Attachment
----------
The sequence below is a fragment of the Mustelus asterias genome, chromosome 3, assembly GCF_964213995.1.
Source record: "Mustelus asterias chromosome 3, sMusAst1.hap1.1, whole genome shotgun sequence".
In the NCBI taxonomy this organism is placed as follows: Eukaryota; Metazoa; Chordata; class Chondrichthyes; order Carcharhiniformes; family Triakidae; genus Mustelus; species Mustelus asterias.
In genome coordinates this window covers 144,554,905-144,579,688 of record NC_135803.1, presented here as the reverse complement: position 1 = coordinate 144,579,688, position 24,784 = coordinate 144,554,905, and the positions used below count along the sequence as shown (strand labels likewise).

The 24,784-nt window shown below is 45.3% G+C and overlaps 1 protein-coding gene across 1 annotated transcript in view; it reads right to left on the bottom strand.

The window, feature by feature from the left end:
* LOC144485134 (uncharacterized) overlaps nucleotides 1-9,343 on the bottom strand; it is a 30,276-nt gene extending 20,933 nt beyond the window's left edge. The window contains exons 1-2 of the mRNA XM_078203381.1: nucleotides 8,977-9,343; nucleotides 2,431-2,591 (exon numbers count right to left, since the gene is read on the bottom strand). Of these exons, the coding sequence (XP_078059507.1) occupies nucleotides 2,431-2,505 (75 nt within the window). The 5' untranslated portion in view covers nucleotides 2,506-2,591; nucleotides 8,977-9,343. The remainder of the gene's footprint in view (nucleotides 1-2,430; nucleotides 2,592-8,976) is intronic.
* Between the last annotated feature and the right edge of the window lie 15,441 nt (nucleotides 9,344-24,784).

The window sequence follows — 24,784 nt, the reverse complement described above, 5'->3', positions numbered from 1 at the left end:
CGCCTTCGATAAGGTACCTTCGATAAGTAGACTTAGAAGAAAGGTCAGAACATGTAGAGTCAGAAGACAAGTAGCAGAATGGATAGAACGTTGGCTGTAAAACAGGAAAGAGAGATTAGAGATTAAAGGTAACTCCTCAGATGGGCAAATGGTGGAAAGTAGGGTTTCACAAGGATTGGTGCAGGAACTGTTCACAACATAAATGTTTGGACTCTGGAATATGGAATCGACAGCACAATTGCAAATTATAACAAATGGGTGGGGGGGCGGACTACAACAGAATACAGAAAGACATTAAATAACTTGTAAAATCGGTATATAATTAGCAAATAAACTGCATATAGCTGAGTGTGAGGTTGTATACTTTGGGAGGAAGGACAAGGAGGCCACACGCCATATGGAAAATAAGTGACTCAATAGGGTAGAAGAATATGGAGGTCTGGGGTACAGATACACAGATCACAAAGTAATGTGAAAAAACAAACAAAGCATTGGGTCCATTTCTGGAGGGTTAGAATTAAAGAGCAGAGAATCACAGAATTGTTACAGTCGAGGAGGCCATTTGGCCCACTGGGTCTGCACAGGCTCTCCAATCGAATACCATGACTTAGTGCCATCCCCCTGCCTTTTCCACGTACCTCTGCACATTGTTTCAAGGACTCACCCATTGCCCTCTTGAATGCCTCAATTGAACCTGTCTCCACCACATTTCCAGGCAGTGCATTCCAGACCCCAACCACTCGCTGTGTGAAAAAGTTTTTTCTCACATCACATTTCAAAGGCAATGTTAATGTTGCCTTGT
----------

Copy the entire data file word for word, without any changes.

The sequence below is a fragment of the Mustelus asterias genome, chromosome 3, assembly GCF_964213995.1.
Source record: "Mustelus asterias chromosome 3, sMusAst1.hap1.1, whole genome shotgun sequence".
In the NCBI taxonomy this organism is placed as follows: Eukaryota; Metazoa; Chordata; class Chondrichthyes; order Carcharhiniformes; family Triakidae; genus Mustelus; species Mustelus asterias.
In genome coordinates this window covers 144,554,905-144,579,688 of record NC_135803.1, presented here as the reverse complement: position 1 = coordinate 144,579,688, position 24,784 = coordinate 144,554,905, and the positions used below count along the sequence as shown (strand labels likewise).

The 24,784-nt window shown below is 45.3% G+C and overlaps 1 protein-coding gene across 1 annotated transcript in view; it reads right to left on the bottom strand.

The window, feature by feature from the left end:
* LOC144485134 (uncharacterized) overlaps nucleotides 1-9,343 on the bottom strand; it is a 30,276-nt gene extending 20,933 nt beyond the window's left edge. The window contains exons 1-2 of the mRNA XM_078203381.1: nucleotides 8,977-9,343; nucleotides 2,431-2,591 (exon numbers count right to left, since the gene is read on the bottom strand). Of these exons, the coding sequence (XP_078059507.1) occupies nucleotides 2,431-2,505 (75 nt within the window). The 5' untranslated portion in view covers nucleotides 2,506-2,591; nucleotides 8,977-9,343. The remainder of the gene's footprint in view (nucleotides 1-2,430; nucleotides 2,592-8,976) is intronic.
* Between the last annotated feature and the right edge of the window lie 15,441 nt (nucleotides 9,344-24,784).

The window sequence follows — 24,784 nt, the reverse complement described above, 5'->3', positions numbered from 1 at the left end:
CGCCTTCGATAAGGTACCTTCGATAAGTAGACTTAGAAGAAAGGTCAGAACATGTAGAGTCAGAAGACAAGTAGCAGAATGGATAGAACGTTGGCTGTAAAACAGGAAAGAGAGATTAGAGATTAAAGGTAACTCCTCAGATGGGCAAATGGTGGAAAGTAGGGTTTCACAAGGATTGGTGCAGGAACTGTTCACAACATAAATGTTTGGACTCTGGAATATGGAATCGACAGCACAATTGCAAATTATAACAAATGGGTGGGGGGGCGGACTACAACAGAATACAGAAAGACATTAAATAACTTGTAAAATCGGTATATAATTAGCAAATAAACTGCATATAGCTGAGTGTGAGGTTGTATACTTTGGGAGGAAGGACAAGGAGGCCACACGCCATATGGAAAATAAGTGACTCAATAGGGTAGAAGAATATGGAGGTCTGGGGTACAGATACACAGATCACAAAGTAATGTGAAAAAACAAACAAAGCATTGGGTCCATTTCTGGAGGGTTAGAATTAAAGAGCAGAGAATCACAGAATTGTTACAGTCGAGGAGGCCATTTGGCCCACTGGGTCTGCACAGGCTCTCCAATCGAATACCATGACTTAGTGCCATCCCCCTGCCTTTTCCACGTACCTCTGCACATTGTTTCAAGGACTCACCCATTGCCCTCTTGAATGCCTCAATTGAACCTGTCTCCACCACATTTCCAGGCAGTGCATTCCAGACCCCAACCACTCGCTGTGTGAAAAAGTTTTTTCTCACATCACATTTCAAAGGCAATGTTAATGTTGCCTTGT